“You should aim for twenty minutes of silence a day.” A speaker in the church I attended last Sunday emphasized the important role silence can play in helping us become happier and healthier people. We lead busy lives constantly moving from one activity to another, and in the moments between our appointments and commitments we are engaged with all kinds of media. Many of us forget to make space for silence in our lives. The pastor shared her belief that we all need times of silence where we just ‘listen’ to our thoughts, to our emotions, and if we are people of faith, to God. She told us making room for absolute silence in our lives might not be as easy as we think. From her own experience she suggested we start off trying for two minutes of complete silence and then work our way up to her suggested twenty minutes.
During the six years we lived in Hong Kong we attended a church situated at the top of a mountain. It was called Tao Fong Shan or Mountain of the Christ Wind. Sometimes early Sunday morning I would hike up the mountain and spend time in the stone crypt beneath the church. Life in Hong Kong was hectic and it wasn’t easy to switch into neutral gear on the weekends. Visiting the quiet crypt forced me to be silent. I felt so peaceful on those mornings with sunlight streaming in through the stained glass window the only sound the wind and the birds. The underground crypt provided a refreshing cool sanctuary from the humid heat of the city and spending time there meditating and thinking rejuvenated me and gave me energy to face the busy week ahead.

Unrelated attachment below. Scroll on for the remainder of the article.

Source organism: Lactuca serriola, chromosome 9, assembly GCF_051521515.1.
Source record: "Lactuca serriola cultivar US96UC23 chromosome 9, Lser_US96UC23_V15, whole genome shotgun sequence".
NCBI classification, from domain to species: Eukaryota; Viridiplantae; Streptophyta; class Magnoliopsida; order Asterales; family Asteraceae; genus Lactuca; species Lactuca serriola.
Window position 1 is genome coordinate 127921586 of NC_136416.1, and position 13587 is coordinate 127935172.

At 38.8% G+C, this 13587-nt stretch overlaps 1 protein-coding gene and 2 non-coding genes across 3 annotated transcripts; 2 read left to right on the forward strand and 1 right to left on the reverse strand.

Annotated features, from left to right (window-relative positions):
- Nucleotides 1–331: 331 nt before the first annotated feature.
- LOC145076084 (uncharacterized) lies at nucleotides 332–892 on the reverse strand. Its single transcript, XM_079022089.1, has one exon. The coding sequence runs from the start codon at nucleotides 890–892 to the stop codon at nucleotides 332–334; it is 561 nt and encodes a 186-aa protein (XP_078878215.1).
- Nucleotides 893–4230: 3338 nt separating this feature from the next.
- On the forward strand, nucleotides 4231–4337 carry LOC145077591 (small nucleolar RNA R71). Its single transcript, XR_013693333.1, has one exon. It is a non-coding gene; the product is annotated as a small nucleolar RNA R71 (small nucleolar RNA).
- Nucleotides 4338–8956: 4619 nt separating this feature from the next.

Once a month at Tao Fong Shan we had Taize worship services, named after a monastic community in France and emulating their style of worship. Although there was some prayer, singing and reading of Scripture, for the majority of the service we sat in meditative silence. The first few times I attended the services I was slightly uncomfortable, but it wasn’t long before I began to look forward to those Sundays and the opportunity they provided to centre myself and rest.
I belong to a writers group and one of our members told us recently he only really began to write when he found a way to carve out time apart from his family in a quiet spot, so he could be alone with his thoughts, recharge his creative energy and find inspiration. Consultants who advise business clients on ways to make their employees more productive often mention the importance of providing time and space for solitary silence in the work place. Life coaches who help people looking for a more meaningful, fruitful life frequently talk to clients about the value of silence; time spent listening to their inner voice and figuring out exactly what it is they want to achieve in the future.
My husband was on a golfing holiday in Florida this past week and I was home alone. It would have been a perfect opportunity for me to experience some personal silent time, but instead I found myself turning on the television just to keep me company in our empty home. When I took a forty five minute drive on Saturday to visit a friend I had the radio on the whole way. As I walked to my various work commitments in Winnipeg I usually had my i-pod with me and was listening to music, a podcast, or my French lessons. Clearly I need to make time for silence in my life.
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